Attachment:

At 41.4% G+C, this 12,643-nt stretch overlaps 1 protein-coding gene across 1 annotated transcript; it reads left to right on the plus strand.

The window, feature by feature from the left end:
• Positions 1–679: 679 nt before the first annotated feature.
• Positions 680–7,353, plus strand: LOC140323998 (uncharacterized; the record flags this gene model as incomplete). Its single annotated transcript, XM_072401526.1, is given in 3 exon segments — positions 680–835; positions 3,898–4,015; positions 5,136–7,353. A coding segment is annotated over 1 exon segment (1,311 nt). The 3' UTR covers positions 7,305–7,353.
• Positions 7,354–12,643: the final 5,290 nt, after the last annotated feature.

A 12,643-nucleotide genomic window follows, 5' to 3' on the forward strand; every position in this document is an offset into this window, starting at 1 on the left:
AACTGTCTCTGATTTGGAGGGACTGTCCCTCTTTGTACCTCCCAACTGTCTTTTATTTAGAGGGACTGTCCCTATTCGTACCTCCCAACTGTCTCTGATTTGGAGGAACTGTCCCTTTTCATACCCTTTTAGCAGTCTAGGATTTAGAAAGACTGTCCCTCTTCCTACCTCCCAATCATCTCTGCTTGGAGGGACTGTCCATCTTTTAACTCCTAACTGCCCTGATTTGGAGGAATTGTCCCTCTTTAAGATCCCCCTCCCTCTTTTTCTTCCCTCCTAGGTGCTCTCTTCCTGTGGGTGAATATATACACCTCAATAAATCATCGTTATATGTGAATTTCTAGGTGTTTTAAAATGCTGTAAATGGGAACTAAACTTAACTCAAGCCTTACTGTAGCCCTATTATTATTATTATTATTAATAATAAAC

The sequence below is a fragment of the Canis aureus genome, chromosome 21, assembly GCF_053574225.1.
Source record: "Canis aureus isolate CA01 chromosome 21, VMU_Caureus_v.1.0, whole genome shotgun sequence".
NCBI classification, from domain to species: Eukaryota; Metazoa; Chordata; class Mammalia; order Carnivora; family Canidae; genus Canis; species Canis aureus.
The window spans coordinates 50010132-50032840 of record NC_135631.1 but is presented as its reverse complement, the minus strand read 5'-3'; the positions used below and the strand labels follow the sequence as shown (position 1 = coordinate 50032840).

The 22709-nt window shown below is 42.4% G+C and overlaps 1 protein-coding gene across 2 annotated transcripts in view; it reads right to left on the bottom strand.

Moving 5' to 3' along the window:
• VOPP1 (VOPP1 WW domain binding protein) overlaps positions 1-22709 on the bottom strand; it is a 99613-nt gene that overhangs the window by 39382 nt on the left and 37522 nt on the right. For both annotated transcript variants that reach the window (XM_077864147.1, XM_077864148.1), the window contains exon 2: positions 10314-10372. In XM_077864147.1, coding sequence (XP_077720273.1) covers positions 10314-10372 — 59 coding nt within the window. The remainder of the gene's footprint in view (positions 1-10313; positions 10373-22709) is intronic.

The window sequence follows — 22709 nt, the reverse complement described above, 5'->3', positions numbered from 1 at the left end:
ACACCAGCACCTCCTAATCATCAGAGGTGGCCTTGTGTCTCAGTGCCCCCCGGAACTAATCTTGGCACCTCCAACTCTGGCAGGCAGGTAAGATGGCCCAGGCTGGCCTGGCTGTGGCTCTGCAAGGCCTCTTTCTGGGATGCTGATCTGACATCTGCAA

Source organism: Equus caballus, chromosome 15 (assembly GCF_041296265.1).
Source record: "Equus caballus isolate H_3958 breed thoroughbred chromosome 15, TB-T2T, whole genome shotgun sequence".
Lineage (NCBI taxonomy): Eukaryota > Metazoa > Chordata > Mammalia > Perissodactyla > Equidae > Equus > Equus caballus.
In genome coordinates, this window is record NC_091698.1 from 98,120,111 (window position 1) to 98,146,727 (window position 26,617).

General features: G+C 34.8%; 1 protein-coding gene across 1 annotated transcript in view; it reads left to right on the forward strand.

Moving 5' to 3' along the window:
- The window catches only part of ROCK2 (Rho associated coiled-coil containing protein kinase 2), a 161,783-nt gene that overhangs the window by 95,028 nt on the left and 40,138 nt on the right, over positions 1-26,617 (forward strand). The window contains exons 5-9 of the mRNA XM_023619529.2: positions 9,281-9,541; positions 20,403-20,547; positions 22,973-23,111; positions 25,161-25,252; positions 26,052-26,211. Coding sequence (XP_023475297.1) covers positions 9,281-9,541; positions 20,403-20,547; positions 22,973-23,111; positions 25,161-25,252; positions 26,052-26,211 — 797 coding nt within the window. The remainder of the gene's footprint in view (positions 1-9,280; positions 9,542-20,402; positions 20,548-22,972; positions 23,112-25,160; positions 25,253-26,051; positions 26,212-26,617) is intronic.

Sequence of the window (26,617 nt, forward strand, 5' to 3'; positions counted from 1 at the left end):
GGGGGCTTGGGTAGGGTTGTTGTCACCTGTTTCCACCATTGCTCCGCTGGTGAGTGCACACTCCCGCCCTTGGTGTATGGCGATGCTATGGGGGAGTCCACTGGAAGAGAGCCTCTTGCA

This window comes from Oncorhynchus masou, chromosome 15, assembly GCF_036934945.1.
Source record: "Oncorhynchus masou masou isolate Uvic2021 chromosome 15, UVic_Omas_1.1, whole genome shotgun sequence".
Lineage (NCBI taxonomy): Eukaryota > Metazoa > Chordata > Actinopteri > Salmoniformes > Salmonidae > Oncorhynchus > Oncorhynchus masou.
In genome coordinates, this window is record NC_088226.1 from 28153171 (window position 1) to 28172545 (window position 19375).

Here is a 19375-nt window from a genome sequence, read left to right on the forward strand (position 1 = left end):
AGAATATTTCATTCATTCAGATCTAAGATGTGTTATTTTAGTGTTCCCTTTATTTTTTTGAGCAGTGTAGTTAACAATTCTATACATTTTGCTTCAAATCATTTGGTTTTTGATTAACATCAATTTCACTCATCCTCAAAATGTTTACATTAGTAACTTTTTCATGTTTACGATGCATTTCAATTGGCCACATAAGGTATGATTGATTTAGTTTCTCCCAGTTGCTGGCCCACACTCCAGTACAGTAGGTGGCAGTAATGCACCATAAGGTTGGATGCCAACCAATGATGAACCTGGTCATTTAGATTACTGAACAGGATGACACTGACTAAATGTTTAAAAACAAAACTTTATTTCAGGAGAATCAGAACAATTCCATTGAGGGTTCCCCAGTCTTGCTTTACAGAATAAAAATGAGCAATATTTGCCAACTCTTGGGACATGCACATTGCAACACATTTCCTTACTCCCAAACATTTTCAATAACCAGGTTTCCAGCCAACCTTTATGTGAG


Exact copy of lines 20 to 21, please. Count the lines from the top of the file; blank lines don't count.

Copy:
In genome coordinates, this window is record NC_091698.1 from 98,120,111 (window position 1) to 98,146,727 (window position 26,617).

General features: G+C 34.8%; 1 protein-coding gene across 1 annotated transcript in view; it reads left to right on the forward strand.